Milkweed Bug and Aperture (Two Photographs)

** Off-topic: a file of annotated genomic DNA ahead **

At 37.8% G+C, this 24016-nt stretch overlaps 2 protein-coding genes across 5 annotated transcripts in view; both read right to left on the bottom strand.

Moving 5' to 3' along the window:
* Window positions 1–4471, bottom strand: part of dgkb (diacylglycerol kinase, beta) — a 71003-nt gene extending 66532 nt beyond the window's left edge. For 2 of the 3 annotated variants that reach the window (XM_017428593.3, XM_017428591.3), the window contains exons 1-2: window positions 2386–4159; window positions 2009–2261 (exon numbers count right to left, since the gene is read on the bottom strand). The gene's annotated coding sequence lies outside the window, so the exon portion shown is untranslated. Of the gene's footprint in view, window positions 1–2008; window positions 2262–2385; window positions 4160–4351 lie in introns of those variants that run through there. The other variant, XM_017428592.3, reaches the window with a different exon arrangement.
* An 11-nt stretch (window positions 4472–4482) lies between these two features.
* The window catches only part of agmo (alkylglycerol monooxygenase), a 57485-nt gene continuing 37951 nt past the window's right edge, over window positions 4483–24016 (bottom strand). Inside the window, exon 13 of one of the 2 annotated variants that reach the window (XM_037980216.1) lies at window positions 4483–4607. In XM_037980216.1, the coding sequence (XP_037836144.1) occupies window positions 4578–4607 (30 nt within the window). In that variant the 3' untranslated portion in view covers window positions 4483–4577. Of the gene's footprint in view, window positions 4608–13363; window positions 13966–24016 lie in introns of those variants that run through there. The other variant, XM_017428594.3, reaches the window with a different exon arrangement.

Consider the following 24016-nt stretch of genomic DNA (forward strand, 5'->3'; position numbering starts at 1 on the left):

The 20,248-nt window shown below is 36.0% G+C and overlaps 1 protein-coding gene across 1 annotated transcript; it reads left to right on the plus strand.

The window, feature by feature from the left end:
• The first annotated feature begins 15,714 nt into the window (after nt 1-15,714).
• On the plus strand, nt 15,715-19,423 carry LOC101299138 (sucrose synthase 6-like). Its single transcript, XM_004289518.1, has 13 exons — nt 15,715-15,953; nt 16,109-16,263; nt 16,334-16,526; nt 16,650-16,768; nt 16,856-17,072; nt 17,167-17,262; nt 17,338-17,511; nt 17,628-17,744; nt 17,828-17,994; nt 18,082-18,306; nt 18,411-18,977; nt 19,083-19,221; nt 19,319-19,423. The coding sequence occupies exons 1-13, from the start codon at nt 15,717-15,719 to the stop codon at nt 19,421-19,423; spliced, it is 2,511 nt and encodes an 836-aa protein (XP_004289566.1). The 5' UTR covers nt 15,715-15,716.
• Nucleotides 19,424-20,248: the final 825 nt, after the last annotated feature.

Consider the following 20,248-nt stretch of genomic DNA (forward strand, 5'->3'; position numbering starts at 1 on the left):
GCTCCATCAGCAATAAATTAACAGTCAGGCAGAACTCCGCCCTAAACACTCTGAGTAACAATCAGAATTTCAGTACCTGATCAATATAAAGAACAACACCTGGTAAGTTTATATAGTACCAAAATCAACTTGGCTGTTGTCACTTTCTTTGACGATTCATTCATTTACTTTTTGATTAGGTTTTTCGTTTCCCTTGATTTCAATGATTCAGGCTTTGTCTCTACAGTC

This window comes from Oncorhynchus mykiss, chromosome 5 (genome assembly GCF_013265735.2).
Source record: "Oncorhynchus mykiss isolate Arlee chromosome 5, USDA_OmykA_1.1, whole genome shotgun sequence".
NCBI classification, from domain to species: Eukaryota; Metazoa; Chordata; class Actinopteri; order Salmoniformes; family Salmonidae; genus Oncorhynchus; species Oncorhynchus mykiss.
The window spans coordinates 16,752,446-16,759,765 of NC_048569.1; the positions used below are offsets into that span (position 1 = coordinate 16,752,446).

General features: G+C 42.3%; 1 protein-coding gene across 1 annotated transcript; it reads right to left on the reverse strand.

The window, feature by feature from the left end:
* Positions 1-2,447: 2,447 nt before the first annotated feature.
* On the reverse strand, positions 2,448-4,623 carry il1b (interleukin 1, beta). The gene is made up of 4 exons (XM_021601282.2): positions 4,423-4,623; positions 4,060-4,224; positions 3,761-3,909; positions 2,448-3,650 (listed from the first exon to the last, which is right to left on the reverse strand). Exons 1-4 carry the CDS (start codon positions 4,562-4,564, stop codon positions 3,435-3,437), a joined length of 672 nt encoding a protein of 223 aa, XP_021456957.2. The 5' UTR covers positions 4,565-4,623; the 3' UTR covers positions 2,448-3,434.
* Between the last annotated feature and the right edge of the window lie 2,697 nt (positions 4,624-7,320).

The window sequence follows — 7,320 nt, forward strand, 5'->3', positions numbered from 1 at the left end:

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As you get closer to a subject like this milkweed bug, the depth of field shrinks for any given aperture. At F 11 I would expect to get a farmhouse a mile away in focus from front to back. This milkweed bug was taken at F11 and as you can see it’s not all in focus. Had I used F 16, slightly more would be in focus but due to a phenomenon called diffraction I would get a soft result (a complicated explanation and calculator for when it is most likely to happen can be found at https://www.cambridgeincolour.com/tutorials/diffraction-photography.htm). My rule of thumb is max out my F stop at F14 and rarely go to F 16. You will also see here what is called selective focus, our subject is mostly in focus and not much else. More importantly you should be aware that the size of the camera sensor affects depth of field (multiply the Fstop by the crop factor e.g. a Nikon DX crop factoris 1.5.) So on a full frame camera like the Nikon D800 thephotos here would have less depth of field at the same aperture. Macro and close up photography benefit from smaller sensor cameras.